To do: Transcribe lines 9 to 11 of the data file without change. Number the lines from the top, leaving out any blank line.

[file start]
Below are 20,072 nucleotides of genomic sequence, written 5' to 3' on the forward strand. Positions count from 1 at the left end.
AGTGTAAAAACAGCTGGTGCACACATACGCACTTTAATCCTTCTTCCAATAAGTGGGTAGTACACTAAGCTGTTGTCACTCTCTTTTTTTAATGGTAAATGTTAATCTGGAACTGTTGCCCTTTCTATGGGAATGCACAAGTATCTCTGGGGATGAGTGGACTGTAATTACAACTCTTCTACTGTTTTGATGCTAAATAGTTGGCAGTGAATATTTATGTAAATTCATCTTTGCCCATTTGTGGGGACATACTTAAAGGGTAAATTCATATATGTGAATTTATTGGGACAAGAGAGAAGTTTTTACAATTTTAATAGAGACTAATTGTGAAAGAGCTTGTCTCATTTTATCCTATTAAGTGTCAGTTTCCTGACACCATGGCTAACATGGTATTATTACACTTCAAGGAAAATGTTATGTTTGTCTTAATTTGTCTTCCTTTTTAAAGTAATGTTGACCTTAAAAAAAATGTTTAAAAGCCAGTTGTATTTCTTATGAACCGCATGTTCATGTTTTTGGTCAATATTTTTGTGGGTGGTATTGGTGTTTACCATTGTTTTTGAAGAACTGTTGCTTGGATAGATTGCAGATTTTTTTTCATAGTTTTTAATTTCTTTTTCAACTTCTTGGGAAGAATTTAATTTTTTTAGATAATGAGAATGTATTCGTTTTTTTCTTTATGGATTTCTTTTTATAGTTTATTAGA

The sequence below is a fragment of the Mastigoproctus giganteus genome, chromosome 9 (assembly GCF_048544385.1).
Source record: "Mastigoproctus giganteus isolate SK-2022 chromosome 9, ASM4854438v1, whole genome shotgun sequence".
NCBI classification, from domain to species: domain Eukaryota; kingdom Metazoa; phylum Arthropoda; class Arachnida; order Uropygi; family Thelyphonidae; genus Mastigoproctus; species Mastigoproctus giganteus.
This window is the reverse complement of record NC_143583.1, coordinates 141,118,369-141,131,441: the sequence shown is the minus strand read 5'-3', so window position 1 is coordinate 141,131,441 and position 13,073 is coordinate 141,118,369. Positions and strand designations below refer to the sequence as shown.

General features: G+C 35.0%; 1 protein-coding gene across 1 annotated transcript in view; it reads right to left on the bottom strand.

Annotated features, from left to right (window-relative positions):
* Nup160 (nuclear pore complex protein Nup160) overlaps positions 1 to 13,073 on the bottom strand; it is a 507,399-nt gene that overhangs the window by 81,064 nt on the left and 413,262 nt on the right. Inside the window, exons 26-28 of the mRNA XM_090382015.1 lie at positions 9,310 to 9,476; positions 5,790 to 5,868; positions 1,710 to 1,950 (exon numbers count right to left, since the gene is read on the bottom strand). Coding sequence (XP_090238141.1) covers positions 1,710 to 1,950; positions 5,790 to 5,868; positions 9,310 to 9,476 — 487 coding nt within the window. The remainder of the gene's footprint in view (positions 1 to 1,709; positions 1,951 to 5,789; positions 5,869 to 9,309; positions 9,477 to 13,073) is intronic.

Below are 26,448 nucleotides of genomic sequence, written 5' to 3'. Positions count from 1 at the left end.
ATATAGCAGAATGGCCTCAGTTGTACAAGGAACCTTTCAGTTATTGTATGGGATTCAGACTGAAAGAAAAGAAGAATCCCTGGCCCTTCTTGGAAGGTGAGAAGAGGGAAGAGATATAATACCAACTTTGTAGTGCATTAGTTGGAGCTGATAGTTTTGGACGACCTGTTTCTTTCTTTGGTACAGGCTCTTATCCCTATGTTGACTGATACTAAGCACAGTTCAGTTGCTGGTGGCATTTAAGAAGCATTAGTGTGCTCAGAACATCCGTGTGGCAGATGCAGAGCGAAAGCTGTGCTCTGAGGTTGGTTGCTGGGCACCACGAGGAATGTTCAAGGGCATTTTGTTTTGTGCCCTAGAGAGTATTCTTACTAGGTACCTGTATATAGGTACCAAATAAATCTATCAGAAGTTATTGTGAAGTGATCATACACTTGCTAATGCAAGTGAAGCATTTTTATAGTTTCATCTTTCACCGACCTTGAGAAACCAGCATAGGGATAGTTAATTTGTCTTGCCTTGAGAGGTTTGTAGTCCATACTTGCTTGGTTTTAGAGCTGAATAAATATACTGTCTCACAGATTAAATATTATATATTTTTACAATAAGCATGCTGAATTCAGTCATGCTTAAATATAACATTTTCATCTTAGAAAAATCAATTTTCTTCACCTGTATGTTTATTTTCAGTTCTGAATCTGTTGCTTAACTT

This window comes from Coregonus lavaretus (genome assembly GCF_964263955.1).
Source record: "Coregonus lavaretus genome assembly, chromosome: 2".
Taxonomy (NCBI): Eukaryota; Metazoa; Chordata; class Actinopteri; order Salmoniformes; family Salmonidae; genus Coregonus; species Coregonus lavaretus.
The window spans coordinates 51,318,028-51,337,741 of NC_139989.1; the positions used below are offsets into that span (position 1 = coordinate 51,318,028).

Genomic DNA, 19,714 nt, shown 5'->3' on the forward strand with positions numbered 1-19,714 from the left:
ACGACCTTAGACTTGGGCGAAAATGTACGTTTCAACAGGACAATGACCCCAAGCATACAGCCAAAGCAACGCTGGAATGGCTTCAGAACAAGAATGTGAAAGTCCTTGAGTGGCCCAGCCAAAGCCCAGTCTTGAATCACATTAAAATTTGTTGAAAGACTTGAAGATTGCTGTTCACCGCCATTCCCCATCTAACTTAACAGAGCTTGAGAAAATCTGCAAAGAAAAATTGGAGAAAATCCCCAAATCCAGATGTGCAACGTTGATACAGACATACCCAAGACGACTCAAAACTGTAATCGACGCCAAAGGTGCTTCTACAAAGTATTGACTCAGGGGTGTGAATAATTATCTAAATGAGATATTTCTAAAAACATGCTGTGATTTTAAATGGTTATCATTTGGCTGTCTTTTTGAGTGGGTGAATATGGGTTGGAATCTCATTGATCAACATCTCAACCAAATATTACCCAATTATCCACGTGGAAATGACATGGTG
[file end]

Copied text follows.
* Nup160 (nuclear pore complex protein Nup160) overlaps positions 1 to 13,073 on the bottom strand; it is a 507,399-nt gene that overhangs the window by 81,064 nt on the left and 413,262 nt on the right. Inside the window, exons 26-28 of the mRNA XM_090382015.1 lie at positions 9,310 to 9,476; positions 5,790 to 5,868; positions 1,710 to 1,950 (exon numbers count right to left, since the gene is read on the bottom strand). Coding sequence (XP_090238141.1) covers positions 1,710 to 1,950; positions 5,790 to 5,868; positions 9,310 to 9,476 — 487 coding nt within the window. The remainder of the gene's footprint in view (positions 1 to 1,709; positions 1,951 to 5,789; positions 5,869 to 9,309; positions 9,477 to 13,073) is intronic.

Below are 26,448 nucleotides of genomic sequence, written 5' to 3'. Positions count from 1 at the left end.
ATATAGCAGAATGGCCTCAGTTGTACAAGGAACCTTTCAGTTATTGTATGGGATTCAGACTGAAAGAAAAGAAGAATCCCTGGCCCTTCTTGGAAGGTGAGAAGAGGGAAGAGATATAATACCAACTTTGTAGTGCATTAGTTGGAGCTGATAGTTTTGGACGACCTGTTTCTTTCTTTGGTACAGGCTCTTATCCCTATGTTGACTGATACTAAGCACAGTTCAGTTGCTGGTGGCATTTAAGAAGCATTAGTGTGCTCAGAACATCCGTGTGGCAGATGCAGAGCGAAAGCTGTGCTCTGAGGTTGGTTGCTGGGCACCACGAGGAATGTTCAAGGGCATTTTGTTTTGTGCCCTAGAGAGTATTCTTACTAGGTACCTGTATATAGGTACCAAATAAATCTATCAGAAGTTATTGTGAAGTGATCATACACTTGCTAATGCAAGTGAAGCATTTTTATAGTTTCATCTTTCACCGACCTTGAGAAACCAGCATAGGGATAGTTAATTTGTCTTGCCTTGAGAGGTTTGTAGTCCATACTTGCTTGGTTTTAGAGCTGAATAAATATACTGTCTCACAGATTAAATATTATATATTTTTACAATAAGCATGCTGAATTCAGTCATGCTTAAATATAACATTTTCATCTTAGAAAAATCAATTTTCTTCACCTGTATGTTTATTTTCAGTTCTGAATCTGTTGCTTAACTT